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Acta Cytol. 2002 Jul-Aug;46(4):772-5.

Lipogranulomatous lymphadenopathy as a potential source of error in fine needle aspiration cytology. A case report.

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  • 1Departments of Pathology and Surgery, University Hospital, Guadalajara, Spain. jjheffernan@yahoo.com



Lipogranulomatosis refers to the presence, in lymph nodes and spleen, of lipid material arising from endogenous sources, such as tumors, hematomas, cholesterol deposits, fat embolism and fat necrosis. The histologic image is similar to that seen in lymph nodes after lymphography, with vacuolized histiocytes; round, empty spaces; and numerous multinucleated giant cells (MGC).


A 27-year-old woman was referred to our department for fine needle aspiration of bilateral inguinal lymph nodes. One year before, a giant cell tumor of the sacrum was surgically excised at another medical center. The aspirated material showed a normal lymphoid cell background in addition to several MGC and ill-defined cellular groups of mononuclear, histiocytelike cells admixed with mature lymphocytes. After the cytologic report was issued both nodes were surgically excised. The most remarkable histologic finding was the presence of sinus histiocytosis and multifocal subcapsular and sinusoidal lipogranulomas with numerous MGC.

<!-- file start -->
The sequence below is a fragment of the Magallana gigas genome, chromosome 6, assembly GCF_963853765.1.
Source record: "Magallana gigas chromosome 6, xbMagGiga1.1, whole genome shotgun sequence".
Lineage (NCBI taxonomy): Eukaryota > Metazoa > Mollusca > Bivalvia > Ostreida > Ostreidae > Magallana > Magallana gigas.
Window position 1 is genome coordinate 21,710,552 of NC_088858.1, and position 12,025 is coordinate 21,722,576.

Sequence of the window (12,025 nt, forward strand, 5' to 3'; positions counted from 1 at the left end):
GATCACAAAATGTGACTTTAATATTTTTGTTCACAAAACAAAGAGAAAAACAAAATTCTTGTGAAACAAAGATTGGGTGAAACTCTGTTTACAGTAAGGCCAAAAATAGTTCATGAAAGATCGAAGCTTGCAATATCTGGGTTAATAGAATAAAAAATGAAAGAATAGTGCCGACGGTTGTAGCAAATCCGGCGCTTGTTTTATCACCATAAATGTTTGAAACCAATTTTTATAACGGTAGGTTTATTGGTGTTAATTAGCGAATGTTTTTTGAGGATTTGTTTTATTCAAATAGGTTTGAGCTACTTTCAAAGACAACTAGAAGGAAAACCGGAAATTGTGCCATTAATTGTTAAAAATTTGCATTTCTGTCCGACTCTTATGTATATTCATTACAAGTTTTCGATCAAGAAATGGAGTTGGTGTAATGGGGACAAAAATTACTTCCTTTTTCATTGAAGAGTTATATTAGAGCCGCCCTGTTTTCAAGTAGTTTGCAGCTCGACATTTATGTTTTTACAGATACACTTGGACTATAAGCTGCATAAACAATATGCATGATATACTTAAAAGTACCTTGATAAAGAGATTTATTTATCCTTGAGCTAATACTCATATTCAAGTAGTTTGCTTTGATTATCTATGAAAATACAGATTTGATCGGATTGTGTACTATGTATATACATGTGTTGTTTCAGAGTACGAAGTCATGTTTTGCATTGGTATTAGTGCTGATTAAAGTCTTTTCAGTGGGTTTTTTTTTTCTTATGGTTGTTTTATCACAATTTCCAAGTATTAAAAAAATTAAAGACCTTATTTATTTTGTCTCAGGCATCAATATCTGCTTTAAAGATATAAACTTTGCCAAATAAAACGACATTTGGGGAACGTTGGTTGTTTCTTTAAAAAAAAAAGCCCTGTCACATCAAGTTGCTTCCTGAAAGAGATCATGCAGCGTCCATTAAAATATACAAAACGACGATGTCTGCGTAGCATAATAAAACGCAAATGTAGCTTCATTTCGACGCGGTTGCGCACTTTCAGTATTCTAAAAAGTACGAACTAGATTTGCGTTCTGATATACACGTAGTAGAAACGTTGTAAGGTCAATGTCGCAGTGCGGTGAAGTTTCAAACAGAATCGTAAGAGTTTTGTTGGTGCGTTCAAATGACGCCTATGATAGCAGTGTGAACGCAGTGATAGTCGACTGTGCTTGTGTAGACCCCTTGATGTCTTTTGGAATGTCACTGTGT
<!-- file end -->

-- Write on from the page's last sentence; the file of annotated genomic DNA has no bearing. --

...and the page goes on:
Lipogranulomatous lymphadenopathy is a rare pathologic condition and may be responsible for smears with numerous MGC. This entity should be considered when evaluating lymph node aspirates from patients with neoplasia, particularly that with a giant cell component.

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